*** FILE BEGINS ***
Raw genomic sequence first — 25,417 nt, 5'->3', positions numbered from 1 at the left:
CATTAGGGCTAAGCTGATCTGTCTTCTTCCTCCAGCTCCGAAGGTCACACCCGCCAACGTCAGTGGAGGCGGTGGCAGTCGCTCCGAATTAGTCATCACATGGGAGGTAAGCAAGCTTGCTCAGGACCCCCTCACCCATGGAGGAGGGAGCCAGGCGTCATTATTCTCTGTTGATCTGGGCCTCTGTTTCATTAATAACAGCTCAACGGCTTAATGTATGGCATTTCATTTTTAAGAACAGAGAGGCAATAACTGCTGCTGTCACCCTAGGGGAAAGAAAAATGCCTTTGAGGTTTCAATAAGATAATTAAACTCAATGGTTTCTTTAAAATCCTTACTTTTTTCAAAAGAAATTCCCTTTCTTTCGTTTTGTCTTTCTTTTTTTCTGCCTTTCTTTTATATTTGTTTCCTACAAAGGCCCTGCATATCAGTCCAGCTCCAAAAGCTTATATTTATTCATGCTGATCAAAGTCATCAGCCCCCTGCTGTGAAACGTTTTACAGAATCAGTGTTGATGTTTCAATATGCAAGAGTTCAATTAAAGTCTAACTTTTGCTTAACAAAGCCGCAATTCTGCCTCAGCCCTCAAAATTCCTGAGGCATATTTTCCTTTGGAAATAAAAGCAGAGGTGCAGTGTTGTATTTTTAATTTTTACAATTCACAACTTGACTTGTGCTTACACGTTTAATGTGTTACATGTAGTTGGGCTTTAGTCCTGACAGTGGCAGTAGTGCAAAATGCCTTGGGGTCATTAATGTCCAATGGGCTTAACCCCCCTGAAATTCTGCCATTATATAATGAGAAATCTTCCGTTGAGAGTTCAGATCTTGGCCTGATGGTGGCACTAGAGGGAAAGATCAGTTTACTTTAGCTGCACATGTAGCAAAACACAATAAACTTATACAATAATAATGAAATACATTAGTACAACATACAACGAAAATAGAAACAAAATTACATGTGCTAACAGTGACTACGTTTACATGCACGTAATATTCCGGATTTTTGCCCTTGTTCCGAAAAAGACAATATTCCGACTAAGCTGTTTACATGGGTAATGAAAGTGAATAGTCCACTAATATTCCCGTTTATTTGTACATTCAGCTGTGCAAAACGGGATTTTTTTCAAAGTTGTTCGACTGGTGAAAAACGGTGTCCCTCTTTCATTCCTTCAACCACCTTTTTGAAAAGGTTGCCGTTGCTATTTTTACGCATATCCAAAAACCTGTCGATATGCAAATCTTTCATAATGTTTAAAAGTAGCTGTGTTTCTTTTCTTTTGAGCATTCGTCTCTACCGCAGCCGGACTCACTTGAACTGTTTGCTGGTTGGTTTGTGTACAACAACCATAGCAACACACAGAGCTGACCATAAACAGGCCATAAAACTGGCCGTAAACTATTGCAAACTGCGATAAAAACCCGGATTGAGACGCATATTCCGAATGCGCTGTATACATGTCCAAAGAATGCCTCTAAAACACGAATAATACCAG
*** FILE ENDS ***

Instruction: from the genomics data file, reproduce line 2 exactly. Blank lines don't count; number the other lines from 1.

CATTAGGGCTAAGCTGATCTGTCTTCTTCCTCCAGCTCCGAAGGTCACACCCGCCAACGTCAGTGGAGGCGGTGGCAGTCGCTCCGAATTAGTCATCACATGGGAGGTAAGCAAGCTTGCTCAGGACCCCCTCACCCATGGAGGAGGGAGCCAGGCGTCATTATTCTCTGTTGATCTGGGCCTCTGTTTCATTAATAACAGCTCAACGGCTTAATGTATGGCATTTCATTTTTAAGAACAGAGAGGCAATAACTGCTGCTGTCACCCTAGGGGAAAGAAAAATGCCTTTGAGGTTTCAATAAGATAATTAAACTCAATGGTTTCTTTAAAATCCTTACTTTTTTCAAAAGAAATTCCCTTTCTTTCGTTTTGTCTTTCTTTTTTTCTGCCTTTCTTTTATATTTGTTTCCTACAAAGGCCCTGCATATCAGTCCAGCTCCAAAAGCTTATATTTATTCATGCTGATCAAAGTCATCAGCCCCCTGCTGTGAAACGTTTTACAGAATCAGTGTTGATGTTTCAATATGCAAGAGTTCAATTAAAGTCTAACTTTTGCTTAACAAAGCCGCAATTCTGCCTCAGCCCTCAAAATTCCTGAGGCATATTTTCCTTTGGAAATAAAAGCAGAGGTGCAGTGTTGTATTTTTAATTTTTACAATTCACAACTTGACTTGTGCTTACACGTTTAATGTGTTACATGTAGTTGGGCTTTAGTCCTGACAGTGGCAGTAGTGCAAAATGCCTTGGGGTCATTAATGTCCAATGGGCTTAACCCCCCTGAAATTCTGCCATTATATAATGAGAAATCTTCCGTTGAGAGTTCAGATCTTGGCCTGATGGTGGCACTAGAGGGAAAGATCAGTTTACTTTAGCTGCACATGTAGCAAAACACAATAAACTTATACAATAATAATGAAATACATTAGTACAACATACAACGAAAATAGAAACAAAATTACATGTGCTAACAGTGACTACGTTTACATGCACGTAATATTCCGGATTTTTGCCCTTGTTCCGAAAAAGACAATATTCCGACTAAGCTGTTTACATGGGTAATGAAAGTGAATAGTCCACTAATATTCCCGTTTATTTGTACATTCAGCTGTGCAAAACGGGATTTTTTTCAAAGTTGTTCGACTGGTGAAAAACGGTGTCCCTCTTTCATTCCTTCAACCACCTTTTTGAAAAGGTTGCCGTTGCTATTTTTACGCATATCCAAAAACCTGTCGATATGCAAATCTTTCATAATGTTTAAAAGTAGCTGTGTTTCTTTTCTTTTGAGCATTCGTCTCTACCGCAGCCGGACTCACTTGAACTGTTTGCTGGTTGGTTTGTGTACAACAACCATAGCAACACACAGAGCTGACCATAAACAGGCCATAAAACTGGCCGTAAACTATTGCAAACTGCGATAAAAACCCGGATTGAGACGCATATTCCGAATGCGCTGTATACATGTCCAAAGAATGCCTCTAAAACACGAATAATACCAG